In the late spring of 1942, both the Germans and the British on the
Gazala--Bir Hacheim line were building up strength for offensive action and, at
the same time, organizing their own defensive systems to repulse the expected
enemy attack. A captured German order issued by the Commander of the 15th
Armored Division contains several interesting notes on these German defensive
Comparing the position of the division to that of a "spider lying in wait... for
its victim," the commander ordered all elements of the division to be ready
for action as follows:
(a) All front-line troops, immediately upon attack by the enemy;
(b) A specially designated task force, within an hour;
(c) The remainder of the division, within 3 hours.
Instructions were given for thorough ground reconnaissance to be
carried out by all units down to and including platoons. Artillery observers were
ordered to take positions much farther forward than normally, since "otherwise,
after the first shot, dust develops and there is no possibility for direction of fire."
Apparently a tank company, in addition to the normal armored-car
patrols, was to be held in readiness for action at all times. This company,
however, was not to be committed unless the enemy attacked in force, and above
all, was not to engage routine enemy patrols.
Just as the tank company was to be held as a reserve, the remainder of
the division's tanks was not to be committed until the artillery and Panzerjäger units
had engaged the enemy. Apparently, the German commander expected the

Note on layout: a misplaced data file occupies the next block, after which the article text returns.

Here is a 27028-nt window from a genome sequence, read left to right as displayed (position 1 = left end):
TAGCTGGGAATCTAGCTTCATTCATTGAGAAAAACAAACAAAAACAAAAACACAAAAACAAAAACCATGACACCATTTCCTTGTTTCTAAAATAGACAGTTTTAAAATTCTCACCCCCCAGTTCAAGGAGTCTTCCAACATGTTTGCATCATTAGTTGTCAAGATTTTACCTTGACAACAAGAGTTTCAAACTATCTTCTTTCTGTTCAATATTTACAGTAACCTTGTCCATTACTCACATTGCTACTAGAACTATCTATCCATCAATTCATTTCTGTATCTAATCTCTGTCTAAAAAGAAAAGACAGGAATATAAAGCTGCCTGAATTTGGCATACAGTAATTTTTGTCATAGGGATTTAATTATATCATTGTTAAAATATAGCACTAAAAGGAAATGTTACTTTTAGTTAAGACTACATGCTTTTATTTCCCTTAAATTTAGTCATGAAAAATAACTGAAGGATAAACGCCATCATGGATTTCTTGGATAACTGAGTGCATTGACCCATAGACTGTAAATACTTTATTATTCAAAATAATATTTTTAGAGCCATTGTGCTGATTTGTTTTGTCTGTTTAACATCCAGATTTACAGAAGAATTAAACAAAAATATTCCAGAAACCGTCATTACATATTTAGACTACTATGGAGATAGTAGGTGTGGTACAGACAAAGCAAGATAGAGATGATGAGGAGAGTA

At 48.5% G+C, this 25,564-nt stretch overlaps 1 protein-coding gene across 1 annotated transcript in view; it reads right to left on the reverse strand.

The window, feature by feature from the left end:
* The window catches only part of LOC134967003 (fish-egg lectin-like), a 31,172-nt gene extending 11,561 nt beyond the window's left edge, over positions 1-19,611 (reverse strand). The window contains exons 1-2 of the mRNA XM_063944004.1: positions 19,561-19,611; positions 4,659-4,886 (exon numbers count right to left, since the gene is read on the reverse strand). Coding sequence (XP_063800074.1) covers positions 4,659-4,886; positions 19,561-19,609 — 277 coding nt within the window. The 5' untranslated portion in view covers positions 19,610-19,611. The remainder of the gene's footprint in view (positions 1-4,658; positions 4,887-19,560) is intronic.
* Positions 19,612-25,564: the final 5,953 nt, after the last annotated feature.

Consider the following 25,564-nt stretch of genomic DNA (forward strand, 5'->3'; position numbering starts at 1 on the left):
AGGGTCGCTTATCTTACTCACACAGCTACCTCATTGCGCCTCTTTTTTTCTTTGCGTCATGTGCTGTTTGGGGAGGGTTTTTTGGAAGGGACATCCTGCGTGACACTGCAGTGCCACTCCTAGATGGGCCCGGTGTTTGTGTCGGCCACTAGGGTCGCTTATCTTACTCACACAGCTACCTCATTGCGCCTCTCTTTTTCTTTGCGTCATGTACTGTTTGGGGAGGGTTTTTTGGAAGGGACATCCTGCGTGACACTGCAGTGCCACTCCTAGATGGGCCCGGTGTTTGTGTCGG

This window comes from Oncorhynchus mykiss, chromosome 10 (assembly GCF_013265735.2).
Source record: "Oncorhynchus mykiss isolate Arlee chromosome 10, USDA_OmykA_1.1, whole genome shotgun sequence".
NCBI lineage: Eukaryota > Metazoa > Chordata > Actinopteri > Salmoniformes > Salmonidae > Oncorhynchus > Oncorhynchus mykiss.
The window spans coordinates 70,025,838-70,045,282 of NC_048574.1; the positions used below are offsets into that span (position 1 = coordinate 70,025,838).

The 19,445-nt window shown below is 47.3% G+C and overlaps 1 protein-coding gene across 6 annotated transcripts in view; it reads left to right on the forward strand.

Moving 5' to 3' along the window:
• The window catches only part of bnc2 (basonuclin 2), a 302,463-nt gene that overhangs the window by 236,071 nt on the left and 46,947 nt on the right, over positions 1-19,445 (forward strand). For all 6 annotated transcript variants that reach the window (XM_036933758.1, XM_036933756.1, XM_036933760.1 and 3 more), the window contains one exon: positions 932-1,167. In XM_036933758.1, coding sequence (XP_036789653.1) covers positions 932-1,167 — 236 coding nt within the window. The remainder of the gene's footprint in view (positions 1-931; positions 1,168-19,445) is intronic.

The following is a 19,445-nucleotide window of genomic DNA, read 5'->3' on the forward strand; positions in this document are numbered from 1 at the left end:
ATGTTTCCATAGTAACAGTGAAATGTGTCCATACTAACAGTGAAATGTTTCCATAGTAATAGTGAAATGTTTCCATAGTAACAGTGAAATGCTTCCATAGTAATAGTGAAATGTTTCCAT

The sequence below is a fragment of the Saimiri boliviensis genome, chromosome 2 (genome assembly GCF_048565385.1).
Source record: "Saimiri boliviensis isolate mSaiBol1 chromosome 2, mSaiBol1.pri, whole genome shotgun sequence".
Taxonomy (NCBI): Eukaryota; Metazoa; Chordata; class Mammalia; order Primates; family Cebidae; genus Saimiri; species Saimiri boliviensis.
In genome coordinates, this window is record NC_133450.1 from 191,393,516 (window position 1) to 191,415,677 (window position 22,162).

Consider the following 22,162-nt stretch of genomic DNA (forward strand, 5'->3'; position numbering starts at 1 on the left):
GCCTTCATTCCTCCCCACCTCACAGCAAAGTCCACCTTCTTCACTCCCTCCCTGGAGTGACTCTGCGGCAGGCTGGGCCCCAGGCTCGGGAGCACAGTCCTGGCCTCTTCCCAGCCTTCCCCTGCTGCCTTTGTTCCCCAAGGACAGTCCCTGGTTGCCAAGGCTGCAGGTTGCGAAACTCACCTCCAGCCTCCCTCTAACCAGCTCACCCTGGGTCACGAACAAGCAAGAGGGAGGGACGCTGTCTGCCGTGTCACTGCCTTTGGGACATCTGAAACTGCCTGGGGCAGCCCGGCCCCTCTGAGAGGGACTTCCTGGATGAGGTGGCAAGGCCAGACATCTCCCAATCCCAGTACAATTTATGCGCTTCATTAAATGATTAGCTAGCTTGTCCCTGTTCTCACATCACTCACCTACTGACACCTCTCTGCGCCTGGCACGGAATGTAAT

British attack to consist primarily of tanks.
In addition to the regular minefields, dummy minefields were ordered
laid. The commander emphasized that a great deal more attention should be
given to making these fields realistic, pointing out that a captured British
document indicated that the German dummy minefields were ordinarily too easily
distinguished from the real ones.
Knowing that the British had a justifiable fear of the 88-mm gun, the
commander ordered that dummy 88's be constructed with trucks and old telephone poles.
In addition to these measures of deception, dust generators (no description
given) were to be used for simulating vehicle movements; and captured
British trucks were to be camouflaged as tanks.
Great emphasis was laid on utilizing existing materiel to the utmost to
achieve greater combat effectiveness. Unit leaders were requested to submit
suggestions on how a larger amount of ammunition and fuel could be carried by
the existing transport facilities. In this connection they were asked to discard
all possible material and equipment which would be unnecessary for combat.